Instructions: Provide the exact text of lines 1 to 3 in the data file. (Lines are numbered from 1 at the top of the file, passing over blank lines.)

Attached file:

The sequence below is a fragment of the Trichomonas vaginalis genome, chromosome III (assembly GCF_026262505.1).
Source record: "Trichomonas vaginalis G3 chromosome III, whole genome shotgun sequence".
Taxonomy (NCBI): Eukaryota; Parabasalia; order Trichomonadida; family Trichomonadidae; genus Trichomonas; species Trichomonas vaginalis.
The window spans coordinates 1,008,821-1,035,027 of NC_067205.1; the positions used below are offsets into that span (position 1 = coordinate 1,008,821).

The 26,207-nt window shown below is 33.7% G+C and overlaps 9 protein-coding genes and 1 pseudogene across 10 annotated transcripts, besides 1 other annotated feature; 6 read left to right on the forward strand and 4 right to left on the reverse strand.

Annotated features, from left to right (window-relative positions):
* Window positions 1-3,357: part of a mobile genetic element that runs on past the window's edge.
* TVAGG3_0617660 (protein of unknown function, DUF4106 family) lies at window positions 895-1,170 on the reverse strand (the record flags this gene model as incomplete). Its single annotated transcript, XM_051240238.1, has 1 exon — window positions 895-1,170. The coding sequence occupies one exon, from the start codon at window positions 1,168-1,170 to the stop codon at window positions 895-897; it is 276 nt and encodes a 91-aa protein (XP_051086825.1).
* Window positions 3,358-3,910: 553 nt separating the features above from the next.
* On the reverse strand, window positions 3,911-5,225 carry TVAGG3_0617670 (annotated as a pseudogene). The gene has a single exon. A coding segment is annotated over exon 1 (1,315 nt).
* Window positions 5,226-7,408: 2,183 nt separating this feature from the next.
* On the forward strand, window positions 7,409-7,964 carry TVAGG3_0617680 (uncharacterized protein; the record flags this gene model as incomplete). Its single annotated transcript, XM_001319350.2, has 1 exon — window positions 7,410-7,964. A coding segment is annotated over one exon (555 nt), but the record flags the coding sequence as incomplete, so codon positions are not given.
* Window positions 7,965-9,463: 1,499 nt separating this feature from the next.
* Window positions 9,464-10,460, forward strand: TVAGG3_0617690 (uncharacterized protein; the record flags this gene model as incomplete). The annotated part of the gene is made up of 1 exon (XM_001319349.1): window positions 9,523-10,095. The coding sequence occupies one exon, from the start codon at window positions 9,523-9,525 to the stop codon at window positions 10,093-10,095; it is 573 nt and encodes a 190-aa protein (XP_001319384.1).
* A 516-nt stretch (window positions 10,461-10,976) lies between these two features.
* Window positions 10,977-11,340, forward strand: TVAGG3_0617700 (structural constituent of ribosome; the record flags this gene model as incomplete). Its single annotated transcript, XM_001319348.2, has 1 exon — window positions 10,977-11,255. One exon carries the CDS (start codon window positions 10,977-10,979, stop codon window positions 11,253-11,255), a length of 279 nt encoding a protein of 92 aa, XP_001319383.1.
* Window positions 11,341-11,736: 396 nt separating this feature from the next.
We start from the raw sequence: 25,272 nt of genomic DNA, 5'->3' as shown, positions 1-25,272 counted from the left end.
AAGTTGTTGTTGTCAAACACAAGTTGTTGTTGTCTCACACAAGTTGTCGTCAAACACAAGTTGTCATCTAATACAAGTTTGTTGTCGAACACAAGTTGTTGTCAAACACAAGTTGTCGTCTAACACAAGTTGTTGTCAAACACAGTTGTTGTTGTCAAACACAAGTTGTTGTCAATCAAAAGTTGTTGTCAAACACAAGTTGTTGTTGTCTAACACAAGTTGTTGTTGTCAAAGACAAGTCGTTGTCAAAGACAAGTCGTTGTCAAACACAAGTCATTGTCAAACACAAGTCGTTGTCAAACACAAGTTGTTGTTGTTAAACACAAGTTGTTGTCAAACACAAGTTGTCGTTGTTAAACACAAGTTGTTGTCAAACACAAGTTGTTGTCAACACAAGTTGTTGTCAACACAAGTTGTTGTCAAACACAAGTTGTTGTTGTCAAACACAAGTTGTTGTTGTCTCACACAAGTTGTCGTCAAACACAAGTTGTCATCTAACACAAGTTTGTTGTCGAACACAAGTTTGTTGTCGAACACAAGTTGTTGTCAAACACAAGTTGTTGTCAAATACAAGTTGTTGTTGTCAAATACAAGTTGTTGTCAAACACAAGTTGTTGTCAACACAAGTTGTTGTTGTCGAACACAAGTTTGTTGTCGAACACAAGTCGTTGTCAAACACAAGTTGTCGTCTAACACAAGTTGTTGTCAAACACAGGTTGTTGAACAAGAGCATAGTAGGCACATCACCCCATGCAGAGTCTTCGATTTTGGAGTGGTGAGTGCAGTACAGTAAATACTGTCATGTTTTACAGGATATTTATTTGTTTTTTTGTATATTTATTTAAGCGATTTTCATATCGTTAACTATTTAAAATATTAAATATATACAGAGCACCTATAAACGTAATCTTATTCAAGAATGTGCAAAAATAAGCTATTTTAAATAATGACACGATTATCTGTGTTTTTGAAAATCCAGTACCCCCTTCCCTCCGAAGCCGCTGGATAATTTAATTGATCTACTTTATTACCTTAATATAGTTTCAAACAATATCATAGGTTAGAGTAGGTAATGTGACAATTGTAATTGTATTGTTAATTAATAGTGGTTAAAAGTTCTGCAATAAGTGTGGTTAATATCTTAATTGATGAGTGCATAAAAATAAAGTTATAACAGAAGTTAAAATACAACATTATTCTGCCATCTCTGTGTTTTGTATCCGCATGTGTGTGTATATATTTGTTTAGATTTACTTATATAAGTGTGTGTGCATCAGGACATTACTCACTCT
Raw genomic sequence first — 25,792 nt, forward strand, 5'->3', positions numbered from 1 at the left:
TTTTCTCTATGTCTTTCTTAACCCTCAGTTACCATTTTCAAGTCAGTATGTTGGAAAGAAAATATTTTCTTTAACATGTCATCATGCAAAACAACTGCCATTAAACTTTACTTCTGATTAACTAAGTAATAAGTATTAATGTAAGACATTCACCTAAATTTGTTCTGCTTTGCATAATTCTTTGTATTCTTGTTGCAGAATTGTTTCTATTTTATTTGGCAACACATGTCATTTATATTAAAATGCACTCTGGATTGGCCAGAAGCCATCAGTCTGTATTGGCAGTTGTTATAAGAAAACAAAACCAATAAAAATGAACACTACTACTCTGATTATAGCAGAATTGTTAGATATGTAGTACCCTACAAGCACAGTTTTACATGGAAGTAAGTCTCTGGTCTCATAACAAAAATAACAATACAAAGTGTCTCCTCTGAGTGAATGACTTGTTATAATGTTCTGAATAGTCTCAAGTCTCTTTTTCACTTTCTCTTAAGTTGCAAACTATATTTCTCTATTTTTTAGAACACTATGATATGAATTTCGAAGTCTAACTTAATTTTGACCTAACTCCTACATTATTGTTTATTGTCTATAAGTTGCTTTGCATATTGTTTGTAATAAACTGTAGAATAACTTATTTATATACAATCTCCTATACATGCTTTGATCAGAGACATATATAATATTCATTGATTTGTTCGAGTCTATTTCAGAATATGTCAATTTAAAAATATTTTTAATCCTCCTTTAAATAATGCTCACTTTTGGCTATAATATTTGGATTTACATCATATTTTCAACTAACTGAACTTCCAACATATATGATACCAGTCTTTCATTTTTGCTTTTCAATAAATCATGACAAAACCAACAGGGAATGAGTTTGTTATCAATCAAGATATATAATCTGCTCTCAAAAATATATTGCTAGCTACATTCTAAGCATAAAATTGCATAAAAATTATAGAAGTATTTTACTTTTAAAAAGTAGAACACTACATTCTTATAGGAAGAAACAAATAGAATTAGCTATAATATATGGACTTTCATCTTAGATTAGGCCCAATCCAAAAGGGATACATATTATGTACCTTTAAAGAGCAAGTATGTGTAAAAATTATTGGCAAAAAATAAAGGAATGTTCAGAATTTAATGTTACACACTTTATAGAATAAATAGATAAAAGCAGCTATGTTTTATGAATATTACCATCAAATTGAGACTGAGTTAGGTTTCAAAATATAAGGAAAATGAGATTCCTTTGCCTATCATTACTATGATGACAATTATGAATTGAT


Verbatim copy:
The sequence below is a fragment of the Trichomonas vaginalis genome, chromosome III (assembly GCF_026262505.1).
Source record: "Trichomonas vaginalis G3 chromosome III, whole genome shotgun sequence".
Taxonomy (NCBI): Eukaryota; Parabasalia; order Trichomonadida; family Trichomonadidae; genus Trichomonas; species Trichomonas vaginalis.